Egyptian President Abdel Fattah el-Sisi has named five former army generals as new provincial governors as part of appointments that increase the influence of military and security figures on crucial bodies.
The five new provincial governors were sworn in during a ceremony at the presidential compound on Wednesday.
Atef Abdel-Hamid, a former army officer and the minister of transportation in the 2011 Essam Sharaf government, was named as the new governor of the most populated and capital province of Cairo. The position had been vacant for six months.
Amr Abdel-Moneim, a former military official and the current secretary-general of the Egyptian cabinet, was appointed as the new governor of the northern province of Qalyubia.
Alexandria's new governor is former police general Reda Farahat.
Former police general Essam el-Din el-Bedawai was appointed as the governor of Minya Province in the Upper Egypt region, while Air Force Major General Ahmed Mohamed Hamed was named governor of Suez.
University professor Gamal Sami was appointed the governor of Fayoum Province, located about 100 kilometers (62 miles) southwest of Cairo.
Sisi also named retired 64-year-old army general Mohamed Ali el-Sheikh as the new minister of supply. His nomination had been approved by the parliament on Tuesday.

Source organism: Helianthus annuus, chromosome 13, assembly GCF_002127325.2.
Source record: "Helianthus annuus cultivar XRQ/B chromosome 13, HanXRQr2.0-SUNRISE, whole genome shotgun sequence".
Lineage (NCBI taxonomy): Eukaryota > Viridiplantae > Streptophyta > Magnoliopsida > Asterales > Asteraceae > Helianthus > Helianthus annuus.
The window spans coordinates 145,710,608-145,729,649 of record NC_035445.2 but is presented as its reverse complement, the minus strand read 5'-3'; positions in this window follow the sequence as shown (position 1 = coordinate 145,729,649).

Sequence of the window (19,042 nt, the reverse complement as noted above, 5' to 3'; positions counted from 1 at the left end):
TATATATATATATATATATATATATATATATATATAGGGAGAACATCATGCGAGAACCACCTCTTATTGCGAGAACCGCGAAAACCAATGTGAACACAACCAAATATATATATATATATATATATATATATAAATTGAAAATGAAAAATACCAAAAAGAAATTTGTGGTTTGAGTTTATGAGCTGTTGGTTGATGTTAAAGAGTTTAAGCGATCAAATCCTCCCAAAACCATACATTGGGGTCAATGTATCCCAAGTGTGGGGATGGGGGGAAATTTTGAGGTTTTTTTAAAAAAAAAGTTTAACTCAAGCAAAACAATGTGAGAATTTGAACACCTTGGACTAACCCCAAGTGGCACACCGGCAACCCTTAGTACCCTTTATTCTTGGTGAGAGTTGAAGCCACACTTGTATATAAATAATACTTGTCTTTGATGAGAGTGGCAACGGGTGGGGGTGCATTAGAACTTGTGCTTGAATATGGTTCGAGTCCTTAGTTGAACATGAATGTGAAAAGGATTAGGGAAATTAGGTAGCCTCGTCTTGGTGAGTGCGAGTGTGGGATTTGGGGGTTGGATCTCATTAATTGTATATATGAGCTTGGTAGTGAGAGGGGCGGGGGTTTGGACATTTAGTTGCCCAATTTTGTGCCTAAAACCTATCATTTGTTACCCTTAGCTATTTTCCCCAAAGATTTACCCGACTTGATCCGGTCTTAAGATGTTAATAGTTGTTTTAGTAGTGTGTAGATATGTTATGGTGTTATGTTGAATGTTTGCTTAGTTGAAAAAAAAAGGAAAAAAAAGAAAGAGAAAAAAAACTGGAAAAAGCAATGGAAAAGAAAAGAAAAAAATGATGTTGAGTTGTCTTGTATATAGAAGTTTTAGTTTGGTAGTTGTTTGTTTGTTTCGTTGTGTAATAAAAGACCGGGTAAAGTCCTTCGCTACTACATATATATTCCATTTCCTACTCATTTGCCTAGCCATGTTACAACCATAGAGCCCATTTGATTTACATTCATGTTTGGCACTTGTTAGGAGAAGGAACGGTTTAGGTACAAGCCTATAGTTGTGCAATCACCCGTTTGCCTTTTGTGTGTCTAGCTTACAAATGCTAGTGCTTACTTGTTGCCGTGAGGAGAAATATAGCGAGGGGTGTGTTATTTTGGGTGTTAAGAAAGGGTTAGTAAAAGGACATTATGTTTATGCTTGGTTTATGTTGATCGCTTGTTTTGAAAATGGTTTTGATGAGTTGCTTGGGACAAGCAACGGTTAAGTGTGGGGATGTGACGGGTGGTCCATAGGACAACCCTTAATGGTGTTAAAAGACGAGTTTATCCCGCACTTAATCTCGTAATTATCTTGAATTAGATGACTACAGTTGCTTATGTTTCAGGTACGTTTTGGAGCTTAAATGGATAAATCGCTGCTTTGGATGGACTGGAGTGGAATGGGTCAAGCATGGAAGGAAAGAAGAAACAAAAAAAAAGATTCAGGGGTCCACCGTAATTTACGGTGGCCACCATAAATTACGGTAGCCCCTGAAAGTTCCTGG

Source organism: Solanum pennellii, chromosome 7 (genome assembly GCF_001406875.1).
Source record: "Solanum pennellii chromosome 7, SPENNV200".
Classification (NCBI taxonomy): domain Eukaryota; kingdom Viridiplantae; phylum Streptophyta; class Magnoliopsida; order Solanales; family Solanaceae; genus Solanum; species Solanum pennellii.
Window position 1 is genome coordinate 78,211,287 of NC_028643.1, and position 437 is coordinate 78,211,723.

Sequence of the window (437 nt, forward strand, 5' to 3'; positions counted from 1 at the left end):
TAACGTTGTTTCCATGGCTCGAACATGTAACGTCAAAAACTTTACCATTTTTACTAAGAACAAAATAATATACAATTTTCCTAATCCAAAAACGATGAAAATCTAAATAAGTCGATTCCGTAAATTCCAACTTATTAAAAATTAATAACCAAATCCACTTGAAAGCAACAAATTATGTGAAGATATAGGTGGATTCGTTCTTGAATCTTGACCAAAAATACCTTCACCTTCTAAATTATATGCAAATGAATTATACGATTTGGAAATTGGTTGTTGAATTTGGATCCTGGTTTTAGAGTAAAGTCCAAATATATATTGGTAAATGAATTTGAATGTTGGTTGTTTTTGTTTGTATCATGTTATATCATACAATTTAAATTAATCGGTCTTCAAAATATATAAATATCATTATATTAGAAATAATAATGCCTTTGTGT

Sheikh succeeds Khaled Hanafi, who had to step down last month amid corruption allegations and implication in a scandal related to fraudulent wheat subsidy payments.
Egyptian provincial governors normally have held senior roles in homeland security and the military before their appointment. With the recent appointments, only eight of the country’s 27 provincial governors now have civilian backgrounds.
The Egyptian government has been engaged in a crackdown on the opposition since democratically-elected President Mohamed Morsi was ousted in July 2013 in a military coup led by Sisi who was then the head of the armed forces.
Sisi has been accused of leading the suppression in which hundreds of Morsi supporters have been killed in clashes with security forces.
Rights groups say the army’s crackdown has led to the deaths of over 1,400 people and the arrest of 22,000 others, including some 200 people who have been sentenced to death in mass trials.